A BTU, short for British Thermal Unit, is a basic measure of thermal (heat) energy. One BTU is the amount of energy needed to heat one pound of water one degree Fahrenheit, measured at its heaviest point. In other words, if you placed 16 ounces of water at 59°F into a stovetop pan and turned on the gas burner, it would take one BTU to raise the temperature of the water to 60°F. As more BTU's continue to flow from the gas flame, the water will eventually reach the boiling point of 212°F.

A BTU is also the equivalent of 252 heat calories, not to be confused with the kilo-calories of food, and of approximately a third of a watt of electrical power. When speaking of cooling power, the BTU also works in reverse. The air-cooling power of an air conditioning system refers to the amount of thermal energy removed from an area. Hence a 65,000 BTU heater and a 65,000 BTU air conditioner are of roughly the same capacity and size. The higher the BTU output, the more powerful the heating or cooling system.

Strangely enough, the British Thermal Unit is rarely used in Great Britain anymore, where it is considered a non-metric measurement. Even in countries which use the BTU as a standard measurement, there is some disagreement over the formula used to derive it. The thermal energy needed to raise water one degree Fahrenheit can depend on the original temperature and the method used for heating. Therefore, it is possible to get several different definitions of a BTU from different sources. This rarely has a palpable effect on consumer product information, however.

Most heating and cooling systems produce thousands of BTU's, almost rendering the measurement of one BTU pointless. One is more likely to encounter smaller BTU figures during scientific experiments, where the slightest change in thermal energy may need to be calculated in terms of calories. When dealing with central air conditioning units and commercial pizza ovens, however, the BTU numbers can easily reach the hundreds of thousands. A unit of measure called the MMBTU is the equivalent of a million BTU's. Few man-made objects can generate this level of thermal energy, however.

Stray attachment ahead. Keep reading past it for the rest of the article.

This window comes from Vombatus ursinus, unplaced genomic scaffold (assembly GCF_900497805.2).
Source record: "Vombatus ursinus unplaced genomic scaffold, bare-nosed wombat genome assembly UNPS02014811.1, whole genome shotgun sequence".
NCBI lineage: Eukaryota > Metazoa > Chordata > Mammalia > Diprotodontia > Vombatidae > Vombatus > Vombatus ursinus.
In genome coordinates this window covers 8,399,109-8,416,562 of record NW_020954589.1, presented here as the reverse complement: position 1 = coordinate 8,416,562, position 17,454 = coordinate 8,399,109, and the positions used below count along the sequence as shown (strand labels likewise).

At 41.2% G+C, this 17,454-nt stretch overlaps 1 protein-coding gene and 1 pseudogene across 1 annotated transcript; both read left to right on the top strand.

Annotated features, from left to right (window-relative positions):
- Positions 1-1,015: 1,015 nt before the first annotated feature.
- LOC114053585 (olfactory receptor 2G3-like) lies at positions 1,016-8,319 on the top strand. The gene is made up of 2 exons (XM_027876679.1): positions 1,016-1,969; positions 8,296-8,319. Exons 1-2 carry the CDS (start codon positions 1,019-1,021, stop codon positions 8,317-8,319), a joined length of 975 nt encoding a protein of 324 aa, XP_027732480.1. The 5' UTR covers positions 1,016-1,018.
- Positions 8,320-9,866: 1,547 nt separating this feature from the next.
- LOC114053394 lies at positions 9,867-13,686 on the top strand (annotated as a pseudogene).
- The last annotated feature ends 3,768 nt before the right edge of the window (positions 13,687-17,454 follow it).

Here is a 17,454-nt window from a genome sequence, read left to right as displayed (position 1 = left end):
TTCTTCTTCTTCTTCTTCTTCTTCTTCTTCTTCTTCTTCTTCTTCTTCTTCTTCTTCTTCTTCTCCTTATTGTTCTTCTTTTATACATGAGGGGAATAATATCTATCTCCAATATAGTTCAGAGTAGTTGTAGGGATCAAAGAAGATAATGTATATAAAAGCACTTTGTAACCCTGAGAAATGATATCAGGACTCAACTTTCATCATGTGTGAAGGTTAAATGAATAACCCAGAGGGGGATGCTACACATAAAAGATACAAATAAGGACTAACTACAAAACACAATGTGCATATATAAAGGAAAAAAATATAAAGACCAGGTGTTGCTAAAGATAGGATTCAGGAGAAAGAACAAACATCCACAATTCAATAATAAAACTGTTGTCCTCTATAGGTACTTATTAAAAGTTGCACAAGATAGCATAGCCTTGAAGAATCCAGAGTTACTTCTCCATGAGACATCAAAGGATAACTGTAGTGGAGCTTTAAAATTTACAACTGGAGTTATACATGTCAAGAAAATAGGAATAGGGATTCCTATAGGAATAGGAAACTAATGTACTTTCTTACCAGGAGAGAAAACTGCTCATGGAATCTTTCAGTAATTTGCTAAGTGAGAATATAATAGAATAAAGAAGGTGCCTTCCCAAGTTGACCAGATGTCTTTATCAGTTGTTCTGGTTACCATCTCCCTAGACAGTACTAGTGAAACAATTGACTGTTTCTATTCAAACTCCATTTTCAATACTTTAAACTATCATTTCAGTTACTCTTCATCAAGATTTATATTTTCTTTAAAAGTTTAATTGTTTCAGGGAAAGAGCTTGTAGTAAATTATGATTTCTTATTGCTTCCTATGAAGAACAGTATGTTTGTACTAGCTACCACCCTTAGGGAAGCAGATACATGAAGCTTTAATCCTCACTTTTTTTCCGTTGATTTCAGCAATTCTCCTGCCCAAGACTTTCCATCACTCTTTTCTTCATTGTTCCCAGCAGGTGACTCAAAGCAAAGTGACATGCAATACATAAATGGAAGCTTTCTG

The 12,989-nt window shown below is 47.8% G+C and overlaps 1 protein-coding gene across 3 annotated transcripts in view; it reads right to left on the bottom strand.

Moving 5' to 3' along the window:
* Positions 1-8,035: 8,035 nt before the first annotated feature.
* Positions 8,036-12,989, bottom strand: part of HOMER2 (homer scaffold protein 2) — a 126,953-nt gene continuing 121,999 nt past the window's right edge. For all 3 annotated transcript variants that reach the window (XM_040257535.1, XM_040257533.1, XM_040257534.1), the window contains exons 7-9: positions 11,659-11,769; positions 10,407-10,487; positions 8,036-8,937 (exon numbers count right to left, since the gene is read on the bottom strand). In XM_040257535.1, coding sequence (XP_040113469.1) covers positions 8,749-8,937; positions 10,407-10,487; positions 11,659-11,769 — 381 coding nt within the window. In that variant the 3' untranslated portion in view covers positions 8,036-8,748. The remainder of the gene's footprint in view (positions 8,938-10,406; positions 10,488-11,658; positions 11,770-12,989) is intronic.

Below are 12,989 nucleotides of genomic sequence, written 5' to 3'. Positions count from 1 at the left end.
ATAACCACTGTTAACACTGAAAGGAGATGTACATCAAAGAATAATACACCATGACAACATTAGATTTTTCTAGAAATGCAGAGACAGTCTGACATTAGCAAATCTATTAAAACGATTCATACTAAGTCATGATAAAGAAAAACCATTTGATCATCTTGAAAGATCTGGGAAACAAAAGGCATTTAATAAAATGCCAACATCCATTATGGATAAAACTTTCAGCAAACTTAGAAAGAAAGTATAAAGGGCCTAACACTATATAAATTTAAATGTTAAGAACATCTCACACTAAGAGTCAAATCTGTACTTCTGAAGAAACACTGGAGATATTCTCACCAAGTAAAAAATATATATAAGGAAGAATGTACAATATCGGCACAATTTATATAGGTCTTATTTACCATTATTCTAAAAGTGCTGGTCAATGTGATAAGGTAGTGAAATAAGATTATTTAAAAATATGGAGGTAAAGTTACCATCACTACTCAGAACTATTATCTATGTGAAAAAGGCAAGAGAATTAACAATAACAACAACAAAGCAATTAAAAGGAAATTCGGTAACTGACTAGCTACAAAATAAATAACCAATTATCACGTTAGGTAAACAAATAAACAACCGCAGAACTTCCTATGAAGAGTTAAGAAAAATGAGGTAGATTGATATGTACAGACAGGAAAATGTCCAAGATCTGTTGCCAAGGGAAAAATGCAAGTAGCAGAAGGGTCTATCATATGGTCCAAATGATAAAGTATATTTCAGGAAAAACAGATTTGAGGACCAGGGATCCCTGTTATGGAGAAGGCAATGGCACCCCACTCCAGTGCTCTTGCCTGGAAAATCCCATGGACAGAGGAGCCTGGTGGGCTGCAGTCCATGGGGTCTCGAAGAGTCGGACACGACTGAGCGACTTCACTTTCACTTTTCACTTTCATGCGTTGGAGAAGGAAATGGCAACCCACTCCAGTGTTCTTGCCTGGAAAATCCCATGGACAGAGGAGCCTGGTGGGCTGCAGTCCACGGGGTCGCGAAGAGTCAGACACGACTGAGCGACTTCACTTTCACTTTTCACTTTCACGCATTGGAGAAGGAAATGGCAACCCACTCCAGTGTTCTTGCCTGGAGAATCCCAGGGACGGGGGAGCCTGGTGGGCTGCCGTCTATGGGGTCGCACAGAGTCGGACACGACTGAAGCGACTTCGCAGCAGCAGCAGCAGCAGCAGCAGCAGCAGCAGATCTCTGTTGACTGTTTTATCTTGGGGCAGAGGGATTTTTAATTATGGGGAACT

When shopping for heating or cooling systems, keep in mind that even the smallest window-mounted air conditioner or space heater can produce thousands of BTU's. The BTU numbers should primarily be used as a comparison between systems. Larger and more expensive systems should provide significantly higher BTU's than smaller ones. When deciding between similarly priced units, compare the BTU's for a better gauge of performance.

Conversions

One BTU is approximately:

1054-1060 joules

252-253 cal (calories, small)

0.252-0.253 kcal (kilocalories)

778-782 ft·lbf (foot-pounds-force)

Other conversions:

013fIn natural gas, by convention 1 MM Btu (1 million Btu, sometimes written "mm BTU") = 1.054615 GJ. Conversely, 1 gigajoule is equivalent to 26.8 m3 of natural gas at defined temperature and pressure.

Associated units

The BTU per hour (BTU/h) is the unit of power most commonly associated with the BTU.

1 watt is approximately 3.4 BTU/h [1]

1000 BTU/h is approximately 293 W

1 horsepower is approximately 2540 BTU/h

12,000 BTU/h is referred to as a ton in most North American air conditioning applications.

A unit called the quad (short for quadrillion) is defined as 1015 BTU, which is about 1.055×1018 joules, and the therm is defined in the country-region United States and European Union as 100,000 BTU -but the place country-region U.S. uses the BTU59 °F whilst the EU uses the BTUIT.

The BTU should not be confused with the Board of Trade Unit (B.O.T.U.), which is a much larger quantity of energy.

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